A rare and record breaking snowfall occurred Christmas Eve into early Christmas morning across south and southeast Texas. For the first time ever, some areas experienced their first white Christmas. The snow line ran from Cotulla to Cuero to Sugar Land to Winnie. Snowfall totals ranged from 13 inches (in Brazoria) to about 1 inch (in Pasadena) across the region.
An arctic cold front had pushed across Southeast Texas on Wednesday dropping temperatures below freezing, so plenty of cold air was in place Christmas Eve when the snow began. What made this event unusual was not just the cold air being in place, but the depth of the cold air that was in place over the area. Before the heavy snow began on the night of Christmas Eve, the entire depth of the atmosphere over Southeast Texas was below freezing. Normally when winter weather events occur in Southeast Texas, the depth of the cold air is much shallower, resulting in ice (freezing rain or sleet) being a lot more common in these parts than snow.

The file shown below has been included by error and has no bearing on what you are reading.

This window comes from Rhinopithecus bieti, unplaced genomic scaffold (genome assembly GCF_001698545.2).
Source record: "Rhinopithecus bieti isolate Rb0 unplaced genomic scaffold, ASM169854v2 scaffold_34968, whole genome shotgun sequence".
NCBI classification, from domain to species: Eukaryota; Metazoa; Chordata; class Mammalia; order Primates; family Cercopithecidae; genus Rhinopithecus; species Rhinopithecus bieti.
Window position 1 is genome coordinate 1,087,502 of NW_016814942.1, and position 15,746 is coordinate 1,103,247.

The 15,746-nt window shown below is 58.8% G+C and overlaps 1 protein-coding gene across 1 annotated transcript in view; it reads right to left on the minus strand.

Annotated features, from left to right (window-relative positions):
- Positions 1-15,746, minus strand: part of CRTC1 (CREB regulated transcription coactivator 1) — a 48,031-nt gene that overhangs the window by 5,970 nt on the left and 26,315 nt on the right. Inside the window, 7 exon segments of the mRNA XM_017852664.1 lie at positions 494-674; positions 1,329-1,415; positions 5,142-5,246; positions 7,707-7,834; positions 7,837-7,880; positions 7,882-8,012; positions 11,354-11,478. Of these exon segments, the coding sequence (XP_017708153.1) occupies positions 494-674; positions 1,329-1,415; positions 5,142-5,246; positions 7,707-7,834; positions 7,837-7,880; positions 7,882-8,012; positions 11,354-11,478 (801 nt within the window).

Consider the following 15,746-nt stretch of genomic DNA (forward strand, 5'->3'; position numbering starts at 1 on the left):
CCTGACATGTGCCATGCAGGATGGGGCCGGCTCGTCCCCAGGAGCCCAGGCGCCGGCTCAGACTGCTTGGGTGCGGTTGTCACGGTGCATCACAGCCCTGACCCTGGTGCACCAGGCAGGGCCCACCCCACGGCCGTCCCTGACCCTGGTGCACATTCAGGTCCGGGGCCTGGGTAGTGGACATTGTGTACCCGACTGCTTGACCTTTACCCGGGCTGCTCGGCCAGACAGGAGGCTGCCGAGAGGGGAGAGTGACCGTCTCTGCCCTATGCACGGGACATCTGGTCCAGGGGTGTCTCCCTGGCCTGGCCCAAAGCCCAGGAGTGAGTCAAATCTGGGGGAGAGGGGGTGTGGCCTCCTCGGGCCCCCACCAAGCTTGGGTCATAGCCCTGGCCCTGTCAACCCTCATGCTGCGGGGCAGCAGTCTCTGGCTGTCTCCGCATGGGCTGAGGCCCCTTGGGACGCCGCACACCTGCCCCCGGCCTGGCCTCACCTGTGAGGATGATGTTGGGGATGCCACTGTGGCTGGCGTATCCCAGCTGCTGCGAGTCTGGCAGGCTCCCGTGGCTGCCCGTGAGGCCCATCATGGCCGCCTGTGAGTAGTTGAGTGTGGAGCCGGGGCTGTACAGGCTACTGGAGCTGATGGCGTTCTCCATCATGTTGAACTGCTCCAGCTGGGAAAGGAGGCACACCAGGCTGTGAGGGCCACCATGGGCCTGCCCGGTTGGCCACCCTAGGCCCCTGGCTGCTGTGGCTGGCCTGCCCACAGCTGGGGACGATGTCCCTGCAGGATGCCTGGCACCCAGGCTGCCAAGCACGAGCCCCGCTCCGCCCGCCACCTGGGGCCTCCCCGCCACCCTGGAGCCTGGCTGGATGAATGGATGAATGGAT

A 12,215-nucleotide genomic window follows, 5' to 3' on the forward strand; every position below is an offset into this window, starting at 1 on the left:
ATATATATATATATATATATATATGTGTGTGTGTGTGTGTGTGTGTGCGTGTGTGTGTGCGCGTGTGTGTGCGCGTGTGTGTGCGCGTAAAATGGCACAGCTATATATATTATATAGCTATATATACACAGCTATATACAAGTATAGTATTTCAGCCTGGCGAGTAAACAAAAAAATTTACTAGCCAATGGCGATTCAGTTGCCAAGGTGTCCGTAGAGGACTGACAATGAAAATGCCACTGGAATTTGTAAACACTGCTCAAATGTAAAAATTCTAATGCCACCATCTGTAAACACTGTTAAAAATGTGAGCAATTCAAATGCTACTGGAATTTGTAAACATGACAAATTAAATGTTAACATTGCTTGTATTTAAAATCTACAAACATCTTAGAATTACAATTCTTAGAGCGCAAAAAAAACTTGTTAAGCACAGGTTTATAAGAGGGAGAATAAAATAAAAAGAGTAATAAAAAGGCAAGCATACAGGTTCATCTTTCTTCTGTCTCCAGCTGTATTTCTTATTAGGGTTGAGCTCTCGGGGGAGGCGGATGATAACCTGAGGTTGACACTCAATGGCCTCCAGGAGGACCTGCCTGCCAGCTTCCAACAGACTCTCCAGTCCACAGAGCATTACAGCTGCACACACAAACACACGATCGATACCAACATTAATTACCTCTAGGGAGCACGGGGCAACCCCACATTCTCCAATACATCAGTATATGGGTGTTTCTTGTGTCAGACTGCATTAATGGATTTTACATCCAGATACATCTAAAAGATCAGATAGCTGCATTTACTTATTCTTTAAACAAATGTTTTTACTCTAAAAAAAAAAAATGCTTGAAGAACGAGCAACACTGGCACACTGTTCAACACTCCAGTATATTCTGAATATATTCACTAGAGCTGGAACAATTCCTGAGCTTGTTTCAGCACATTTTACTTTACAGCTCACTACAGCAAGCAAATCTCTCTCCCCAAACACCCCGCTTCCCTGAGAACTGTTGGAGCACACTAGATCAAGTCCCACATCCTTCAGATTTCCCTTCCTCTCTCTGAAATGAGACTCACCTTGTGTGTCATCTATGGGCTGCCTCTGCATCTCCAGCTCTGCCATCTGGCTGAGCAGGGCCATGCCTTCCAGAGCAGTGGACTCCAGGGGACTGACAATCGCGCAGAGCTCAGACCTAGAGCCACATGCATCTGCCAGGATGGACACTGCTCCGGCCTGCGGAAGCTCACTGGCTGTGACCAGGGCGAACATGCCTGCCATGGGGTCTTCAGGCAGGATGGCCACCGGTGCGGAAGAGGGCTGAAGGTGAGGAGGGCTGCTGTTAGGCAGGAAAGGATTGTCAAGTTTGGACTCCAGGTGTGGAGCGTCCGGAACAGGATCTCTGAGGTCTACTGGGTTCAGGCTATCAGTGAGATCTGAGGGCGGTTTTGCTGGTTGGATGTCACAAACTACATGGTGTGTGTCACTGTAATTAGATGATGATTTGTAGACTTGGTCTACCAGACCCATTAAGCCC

The morning of Christmas Eve, a strong upper level low was evident on satellite across northern Mexico. Ahead of this system, some snow began across Southeast Texas, but the dry atmosphere kept the snowfall light during the day, resulting in only trace amounts or a light dusting through late afternoon. Eventually, the atmosphere moistened up by late in the day as the upper level low approached from the west.
The upper low moved across South Texas during the nighttime hours Christmas Eve, resulting in a band of heavy snowfall just north of the track of the system. The band of heaviest snowfall, about 20 miles wide, was centered from Victoria to Edna to Bay City to Lake Jackson. In this area, approximately 9 to 12 inches of snow fell. All areas south of a line from around Garwood to Needville to Friendswood to Texas City saw at least 3 inches of snow, with 4 inches falling on Galveston Island and 6 inches reported in Angleton and Alvin. North of this area, the snowfall totals dropped off rapidly. Snowfall totals of around an inch occurred in Clear Lake and Missouri City, with accumulations in Houston generally ranging from a dusting to around an inch. The heavier snowfall occurred over the coastal counties south of Houston because this area had more moisture in the atmosphere (being closer to the Gulf), and was also closer to the track of the upper level low. As you headed north and got north of Interstate 10, the atmosphere was too dry to support much more than just a few flurries.
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